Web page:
Derived from the French word ‘surveiller’, meaning ‘to keepwatch’ or ‘to watch over’, the surveillance camera has been used to regulateborders, to assist war-time scouting, to gain advantage over political opponentsor simply to gather information. Each and every one of us is entitled to theright to privacy, yet our own government are constantly proposing advancementsin surveillance technology in order to closely monitor our every movements foran array of uses. Within this study I will be exploring the ways in whichsurveillance, as a modern-day affair, has influenced contemporary art work andhow that art explores the different controversies surrounding surveillance.
Anartist I have investigated is American multimedia and installation artist, TonyOursler; whose writings and work have been very influential in both my productionand my own interpretation of contemporary and conceptual art work thatencapsulates the issues with new technological developments in surveillance. Moreover,Parisian artist, Sophie Calle creates works of art that challenge theboundaries of documentary and artistic photography. She photographs people andtheir possessions without their knowledge.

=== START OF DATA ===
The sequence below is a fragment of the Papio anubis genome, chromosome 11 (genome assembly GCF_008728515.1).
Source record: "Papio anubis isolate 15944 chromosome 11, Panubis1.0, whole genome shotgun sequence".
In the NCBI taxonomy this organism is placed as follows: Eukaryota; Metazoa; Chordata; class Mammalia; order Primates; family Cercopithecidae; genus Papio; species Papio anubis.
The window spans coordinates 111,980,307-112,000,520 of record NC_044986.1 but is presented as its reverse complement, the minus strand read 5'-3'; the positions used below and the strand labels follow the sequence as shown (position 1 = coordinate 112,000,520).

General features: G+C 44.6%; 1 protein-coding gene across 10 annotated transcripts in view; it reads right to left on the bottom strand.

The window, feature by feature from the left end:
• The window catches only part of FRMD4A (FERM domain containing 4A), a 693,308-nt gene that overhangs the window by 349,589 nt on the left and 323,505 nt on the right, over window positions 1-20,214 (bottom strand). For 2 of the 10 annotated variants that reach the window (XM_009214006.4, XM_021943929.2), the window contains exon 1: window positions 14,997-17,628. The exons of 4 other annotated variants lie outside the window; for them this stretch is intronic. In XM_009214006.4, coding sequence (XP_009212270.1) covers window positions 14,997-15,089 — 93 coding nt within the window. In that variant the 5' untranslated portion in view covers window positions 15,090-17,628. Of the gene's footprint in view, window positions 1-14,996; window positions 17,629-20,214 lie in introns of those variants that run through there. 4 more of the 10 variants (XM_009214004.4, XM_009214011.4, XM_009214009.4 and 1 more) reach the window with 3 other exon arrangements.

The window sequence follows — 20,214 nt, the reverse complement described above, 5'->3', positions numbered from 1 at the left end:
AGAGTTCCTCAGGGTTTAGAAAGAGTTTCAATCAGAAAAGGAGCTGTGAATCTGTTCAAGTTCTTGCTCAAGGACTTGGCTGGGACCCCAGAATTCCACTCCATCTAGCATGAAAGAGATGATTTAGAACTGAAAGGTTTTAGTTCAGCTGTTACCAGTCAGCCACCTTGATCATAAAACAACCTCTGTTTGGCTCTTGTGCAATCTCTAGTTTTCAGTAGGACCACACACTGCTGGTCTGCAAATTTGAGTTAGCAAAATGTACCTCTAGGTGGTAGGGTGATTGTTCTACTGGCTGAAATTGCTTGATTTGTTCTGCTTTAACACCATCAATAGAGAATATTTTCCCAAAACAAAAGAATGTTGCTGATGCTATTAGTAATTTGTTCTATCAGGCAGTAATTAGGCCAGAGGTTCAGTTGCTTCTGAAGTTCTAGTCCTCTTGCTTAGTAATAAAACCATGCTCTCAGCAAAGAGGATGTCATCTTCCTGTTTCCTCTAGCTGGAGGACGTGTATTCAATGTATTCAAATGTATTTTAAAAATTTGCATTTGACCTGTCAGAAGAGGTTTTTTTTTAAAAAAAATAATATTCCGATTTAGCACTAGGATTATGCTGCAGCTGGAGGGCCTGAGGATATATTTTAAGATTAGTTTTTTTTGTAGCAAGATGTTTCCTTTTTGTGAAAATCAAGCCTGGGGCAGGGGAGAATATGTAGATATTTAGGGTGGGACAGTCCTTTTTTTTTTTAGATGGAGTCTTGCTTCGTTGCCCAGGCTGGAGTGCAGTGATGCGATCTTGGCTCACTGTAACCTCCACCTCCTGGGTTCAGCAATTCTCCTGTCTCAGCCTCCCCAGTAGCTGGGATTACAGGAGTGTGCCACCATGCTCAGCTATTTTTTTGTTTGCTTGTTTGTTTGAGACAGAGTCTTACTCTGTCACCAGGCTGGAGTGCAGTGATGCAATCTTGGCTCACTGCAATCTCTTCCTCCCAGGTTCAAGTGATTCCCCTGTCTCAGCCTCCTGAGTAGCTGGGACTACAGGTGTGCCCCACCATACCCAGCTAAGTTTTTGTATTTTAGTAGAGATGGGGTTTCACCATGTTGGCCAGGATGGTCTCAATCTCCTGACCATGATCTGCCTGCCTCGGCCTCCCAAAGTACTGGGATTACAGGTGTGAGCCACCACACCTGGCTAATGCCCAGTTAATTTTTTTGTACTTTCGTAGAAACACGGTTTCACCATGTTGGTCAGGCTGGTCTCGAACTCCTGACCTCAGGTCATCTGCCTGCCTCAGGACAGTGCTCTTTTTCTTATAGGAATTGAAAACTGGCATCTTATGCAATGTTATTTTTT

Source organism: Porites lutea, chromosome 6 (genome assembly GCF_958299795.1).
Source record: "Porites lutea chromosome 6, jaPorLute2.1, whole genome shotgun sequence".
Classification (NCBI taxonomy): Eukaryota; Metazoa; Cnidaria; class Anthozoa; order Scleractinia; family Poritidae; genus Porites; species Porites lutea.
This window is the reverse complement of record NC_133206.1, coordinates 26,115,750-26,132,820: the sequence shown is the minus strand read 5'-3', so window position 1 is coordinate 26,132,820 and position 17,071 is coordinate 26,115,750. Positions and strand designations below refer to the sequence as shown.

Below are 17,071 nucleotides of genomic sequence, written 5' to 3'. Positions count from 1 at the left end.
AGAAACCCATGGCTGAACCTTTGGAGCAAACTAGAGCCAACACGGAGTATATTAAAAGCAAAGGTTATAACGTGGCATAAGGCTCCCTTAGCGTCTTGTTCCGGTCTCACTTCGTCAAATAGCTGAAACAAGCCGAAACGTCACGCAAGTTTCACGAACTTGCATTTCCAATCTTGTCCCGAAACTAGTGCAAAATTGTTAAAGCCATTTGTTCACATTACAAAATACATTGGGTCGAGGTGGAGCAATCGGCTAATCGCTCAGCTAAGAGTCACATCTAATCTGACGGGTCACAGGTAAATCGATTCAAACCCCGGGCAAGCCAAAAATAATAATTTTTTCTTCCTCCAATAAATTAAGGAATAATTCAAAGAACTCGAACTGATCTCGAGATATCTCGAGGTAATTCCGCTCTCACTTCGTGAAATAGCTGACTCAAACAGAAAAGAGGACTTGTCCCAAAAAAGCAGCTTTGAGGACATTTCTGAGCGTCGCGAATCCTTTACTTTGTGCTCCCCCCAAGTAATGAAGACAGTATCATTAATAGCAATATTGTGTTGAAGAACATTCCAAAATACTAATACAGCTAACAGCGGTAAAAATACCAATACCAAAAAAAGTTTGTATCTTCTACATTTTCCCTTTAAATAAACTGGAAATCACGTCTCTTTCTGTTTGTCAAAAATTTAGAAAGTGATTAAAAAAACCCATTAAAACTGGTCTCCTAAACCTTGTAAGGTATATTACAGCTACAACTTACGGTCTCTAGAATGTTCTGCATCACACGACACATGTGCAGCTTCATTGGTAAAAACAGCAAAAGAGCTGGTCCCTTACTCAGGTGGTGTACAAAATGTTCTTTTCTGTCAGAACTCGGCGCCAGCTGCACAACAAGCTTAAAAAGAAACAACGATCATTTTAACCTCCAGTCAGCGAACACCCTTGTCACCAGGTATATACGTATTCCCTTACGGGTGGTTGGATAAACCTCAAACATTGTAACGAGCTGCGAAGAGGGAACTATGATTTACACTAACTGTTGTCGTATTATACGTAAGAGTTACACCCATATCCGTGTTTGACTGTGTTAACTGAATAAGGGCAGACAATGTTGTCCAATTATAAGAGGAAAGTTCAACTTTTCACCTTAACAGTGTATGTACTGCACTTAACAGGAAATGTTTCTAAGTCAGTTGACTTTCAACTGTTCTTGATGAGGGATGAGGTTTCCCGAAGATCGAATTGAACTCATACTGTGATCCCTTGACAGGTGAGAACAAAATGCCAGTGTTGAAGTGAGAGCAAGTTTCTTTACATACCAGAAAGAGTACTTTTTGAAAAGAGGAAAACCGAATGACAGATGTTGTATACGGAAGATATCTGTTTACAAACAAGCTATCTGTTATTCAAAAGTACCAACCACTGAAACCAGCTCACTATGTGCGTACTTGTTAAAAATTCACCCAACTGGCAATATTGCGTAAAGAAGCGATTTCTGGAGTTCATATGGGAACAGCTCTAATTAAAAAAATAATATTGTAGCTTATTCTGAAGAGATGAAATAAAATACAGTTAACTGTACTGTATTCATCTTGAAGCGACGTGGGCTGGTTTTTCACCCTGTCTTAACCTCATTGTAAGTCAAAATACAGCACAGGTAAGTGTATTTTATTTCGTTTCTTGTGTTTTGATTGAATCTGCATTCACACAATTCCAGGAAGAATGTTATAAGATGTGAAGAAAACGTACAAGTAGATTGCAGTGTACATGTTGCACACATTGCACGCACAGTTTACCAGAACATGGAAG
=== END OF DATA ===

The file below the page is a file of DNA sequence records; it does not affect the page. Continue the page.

She reveals intimate details abouther personal life, her relationships, and those of her subjects. As a result,she has been labelled a voyeur and an exhibitionist by her critics and by hersupporters.Criticalsurveillance artwork has blossomed in recent years, pushing inquiry of thissort through a multitude of approaches and stances. One of the bearings Belgianartist, Dries Depoorter takes is by disturbingly and effectively probing theethics of surveillance made possible through the combination of public datasources. For instance, his 2016 conceptual artwork, “Jaywalking” takesadvantage of unprotected, open video feeds from close circuit camera at bigroad junctions in different countries to ‘catch’ pedestrians in the act ofjaywalking across streets. If a pedestrian cross without the proper signal,Depoorter’s algorithm will automatically flag that violation and take a screencapture, thus producing legal evidence; next, it will ask gallery-goers whetherthey would like to report the violation to the local police department withlawful authority. If viewers choose to interact with the piece and press thebutton when prompted, the images will be emailed to the police departmentclosest to the offender, who could then allegedly name the person guilty of theoffence.